Thursdays are for porn and exploitation, no? At the Exploitation Cinema and History: Rethinking the Relationship panel, Austin Fisher presented "Blood in the Streets: Negotiating History Through the Italian Vigilante Film" and the only problem with it is that I will now be seeking out these titles so they can languish with 10,000 other films on my beloved/dreaded external hard drives. Fisher dicussed how the 1970s Italian vigilante films conveyed a nihilistic sense of futility when going against a faceless system. The films rarely refer to specific events but the spectre of WWII fascism hovers over them, especially Street Law (Castellari, 1975).

Johnny Walker's "A 'Golden Age' of Exploitation?: Video Culture in 1980s Britain, Beyond the 'Video Nasties'" demonstrated how commentary on the Video Nasties have distorted video history. The subculturealimportance of horror and exploitation are highlighted in these misty-eyed meditations on the Nasties. For instance, Severin has reissued some of the Nasties that were orginally released by Intervision. But their advertising reconfigures early video history as a golden age of maverick, illicit dealings in obscure titles. In actuality, Intervision had a robust mail order business and a glossy catalog revealing that they dealt in all kinds of films. By 1980, it was the leading video distributor, making deals with indies like Tigon and Alpha. Thus, the films Intervision distributed weren't all obscure. The Exterminator, Come Play With Me, Zombie, and The Rise and Fall of Idi Amin, for instance, were sizable hits. Even though these films were hardly obscure, though, they were still exploitation fare which weakens Walker's argument. Despite their popularity, the films listed would make any commentator/exploitation film lover on the era misty-eyed all over again.

Neil Jackson's "From Porno Chic to Porno Eeeek!: Forced Entry and the Hardcore Roughie" linked Shaun Costello's 1973 film to Vietnam vet films and other hardcore roughies such as Femmes de Sade, Sex Wish, and Waterpower for a more dystopic vision in the porno chic era. It was a perfect compliment to Eric Schaefer's "Sexploitation After Hardcore: Strategies of Soft-core Films in the 1970s." Schaefer shows how hardcore and the New Hollywood had sexploitation directors worried. But as early as 1972, there was a new cleavage between hard and softcore. For instance, Together was a softcore film that attracted women and couples who would have been turned off by Forced Entry. The film grossed $1 million in New York City alone in just 3 weeks. Costume films like The Lustful Turk and The Notorious Cleopatra and girl group films like The Stewardesses and The Pom Pom Girls maintained a couples market throughout the decade. But higher budgets and an ever more explicit Hollywood forced sexploitation to reap their highest rewards in the video market.

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Friday, April 01, 2016

SCMS 2016 Day Two

I caught most of the Sound and Scoring panel on Thursday. Daniel P. Robinson's "A Problem in the Historiography of Recorded Sound: The Hidden History of Optical Sound, and Walter Ruttmann's 'Study in Sound-Montage,' Wochenende (1930)" intervenes in the notion that Pierre Schaeffer invented musique concrète with magnetic tape after WWII. In fact, Ruttmann cut and edited an optical soundtrack akin to the methods of montage editing for his audio film Wochenende (Weekend).

Michael Hammond's "Cowboys, Beggars, and the Deep Ellum Blues: Playing 'Authentic' to Silent Films" discusses his involvement with a jug/skiffle band playing old, weird American tunes as accompaniment to the silent film Beggars of Life (William A. Wellman, 1928). His band tries to evoke the heterogeneous musical environment of Deep Ellum, a black neigborhood of Dallas, by focusing on lowdown blues as well as more traditional pop and classical fare.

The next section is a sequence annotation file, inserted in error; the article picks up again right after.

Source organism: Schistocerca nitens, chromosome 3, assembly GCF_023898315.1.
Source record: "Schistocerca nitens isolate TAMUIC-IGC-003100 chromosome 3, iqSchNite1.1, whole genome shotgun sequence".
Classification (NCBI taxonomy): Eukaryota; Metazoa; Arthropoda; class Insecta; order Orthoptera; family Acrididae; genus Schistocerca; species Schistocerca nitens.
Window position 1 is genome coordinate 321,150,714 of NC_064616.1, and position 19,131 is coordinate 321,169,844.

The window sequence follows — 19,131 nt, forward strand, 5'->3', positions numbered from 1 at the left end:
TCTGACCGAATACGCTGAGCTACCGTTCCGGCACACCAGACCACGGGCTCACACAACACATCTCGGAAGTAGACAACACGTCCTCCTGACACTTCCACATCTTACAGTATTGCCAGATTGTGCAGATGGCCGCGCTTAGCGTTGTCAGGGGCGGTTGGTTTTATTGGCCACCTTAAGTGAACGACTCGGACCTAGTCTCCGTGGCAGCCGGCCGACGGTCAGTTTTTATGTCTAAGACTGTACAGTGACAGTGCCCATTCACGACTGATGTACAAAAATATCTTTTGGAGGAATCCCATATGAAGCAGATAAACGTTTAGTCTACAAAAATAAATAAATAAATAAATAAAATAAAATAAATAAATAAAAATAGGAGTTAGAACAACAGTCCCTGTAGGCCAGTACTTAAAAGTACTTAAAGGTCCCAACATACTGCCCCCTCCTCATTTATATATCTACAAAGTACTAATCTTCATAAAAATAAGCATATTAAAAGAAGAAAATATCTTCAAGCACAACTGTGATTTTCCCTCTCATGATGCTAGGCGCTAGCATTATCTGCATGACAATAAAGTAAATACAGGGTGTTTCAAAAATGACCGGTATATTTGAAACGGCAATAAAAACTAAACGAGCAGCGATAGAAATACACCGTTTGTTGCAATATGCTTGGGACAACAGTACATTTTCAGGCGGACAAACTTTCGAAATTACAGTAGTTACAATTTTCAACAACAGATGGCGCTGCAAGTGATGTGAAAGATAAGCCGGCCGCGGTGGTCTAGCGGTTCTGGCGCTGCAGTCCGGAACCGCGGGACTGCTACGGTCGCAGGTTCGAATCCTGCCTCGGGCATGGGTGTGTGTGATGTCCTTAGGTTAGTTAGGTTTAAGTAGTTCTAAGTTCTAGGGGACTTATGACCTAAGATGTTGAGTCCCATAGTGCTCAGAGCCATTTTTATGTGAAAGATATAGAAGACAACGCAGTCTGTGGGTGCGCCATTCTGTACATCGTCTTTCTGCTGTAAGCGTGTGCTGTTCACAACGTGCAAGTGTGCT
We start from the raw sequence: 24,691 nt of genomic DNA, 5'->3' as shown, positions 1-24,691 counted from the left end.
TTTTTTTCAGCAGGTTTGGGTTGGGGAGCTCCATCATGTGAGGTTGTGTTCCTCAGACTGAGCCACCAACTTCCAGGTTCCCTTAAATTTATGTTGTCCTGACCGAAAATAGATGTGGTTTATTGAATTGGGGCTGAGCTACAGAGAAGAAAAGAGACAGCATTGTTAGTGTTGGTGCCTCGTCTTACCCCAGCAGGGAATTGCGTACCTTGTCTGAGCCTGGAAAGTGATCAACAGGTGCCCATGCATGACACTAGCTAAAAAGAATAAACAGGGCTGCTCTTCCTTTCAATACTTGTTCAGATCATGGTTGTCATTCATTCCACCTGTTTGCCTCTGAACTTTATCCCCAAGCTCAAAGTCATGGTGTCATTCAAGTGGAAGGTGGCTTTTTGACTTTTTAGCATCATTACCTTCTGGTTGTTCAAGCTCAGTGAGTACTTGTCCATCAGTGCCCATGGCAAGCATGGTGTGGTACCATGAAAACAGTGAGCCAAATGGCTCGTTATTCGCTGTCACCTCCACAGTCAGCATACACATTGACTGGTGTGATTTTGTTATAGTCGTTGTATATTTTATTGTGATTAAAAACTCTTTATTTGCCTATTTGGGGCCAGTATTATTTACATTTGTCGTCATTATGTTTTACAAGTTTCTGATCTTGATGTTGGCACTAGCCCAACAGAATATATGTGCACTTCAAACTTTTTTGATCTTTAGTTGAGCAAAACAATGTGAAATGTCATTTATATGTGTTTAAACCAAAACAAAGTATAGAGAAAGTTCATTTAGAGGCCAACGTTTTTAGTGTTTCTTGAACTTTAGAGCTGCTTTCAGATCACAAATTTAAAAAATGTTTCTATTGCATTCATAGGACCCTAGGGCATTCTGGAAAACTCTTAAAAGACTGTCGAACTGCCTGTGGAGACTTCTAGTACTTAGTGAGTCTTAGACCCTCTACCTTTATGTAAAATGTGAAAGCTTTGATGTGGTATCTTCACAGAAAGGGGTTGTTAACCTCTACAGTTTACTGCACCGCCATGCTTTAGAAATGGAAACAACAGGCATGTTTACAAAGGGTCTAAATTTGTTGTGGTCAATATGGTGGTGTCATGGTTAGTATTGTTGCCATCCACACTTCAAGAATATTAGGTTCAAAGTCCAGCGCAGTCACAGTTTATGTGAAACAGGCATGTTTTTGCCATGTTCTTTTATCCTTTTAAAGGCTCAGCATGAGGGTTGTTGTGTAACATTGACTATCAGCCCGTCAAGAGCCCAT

I had to leave during Alexander Stalarow's "Postwar Orpheus at Play: Dramatized Creative Processes in Orphic Settings by Jean Cocteau and Pierre Schaeffer." But he aimed to demonstrate how musique concrète developed in conversation with cinema, especially Cocteau's Orpheus.
Then it was off to Cinema Landmarks in American Youth Culture. Yannis Tzioumakis' "In the Shadow of The Wild One, Blackboard Jungle, and Rebel Without a Cause: Rock Around the Clock and Its Independent Look at the Youth of the 1950s" was a terrific paper linking Rock Around the Clock to useful cinema. Unlike the first three films mentioned in the title, Rock spoke directly to teenagers in a most didactic way, offering a crash course on how to make it in show business.
Elissa Nelson's "The Breakfast Club as Archetype: Revealing the Tropes of the teen Film as Genre" made me view the film as useless cinema and led me closer to figuring out why I have such an intense love/loathe relationship with it. Where Rock Around the Clock suggests how a utopia might be organized (through capitalism, sure, but at least it tries), The Breakfast Club offers temporary, if that, solutions to big problems. Nelson discussed the teen film as a genre through the lens of The Breakfast Club, specifying narrative elements to show how they exemplify the genre.
Tim McNeils' "Precious about Genre?: Hybridity and the African American Youth Film" tried to complexify the idea of the African American film as a genre. Some critics have suggested political criteria are more important than aesthetic ones for such a genre, i.e., it must concern a group of people engaged in struggle for social equality. But McNeils contended that overt politics need not be so central to the genre, especially when youth is added to the equation.
Timothy Shary's "Depicting Boyhood on Screen: Richard Linklater's Audacious Endeavor" evoked the subtle ways Linklater's masterpiece traces the passage of time. Age and grade are rarely mentioned so changes in hair styles tip the viewers off that a new year is occurring. The film cannily avoid first times while only brief allusions to Harry Potter and Obama refer to any specific time period. Even the chapters on the DVD avoid corresponding to the main character's age at any point. Shary also distributed an insanely detailed handout attempting to determine age in each scene.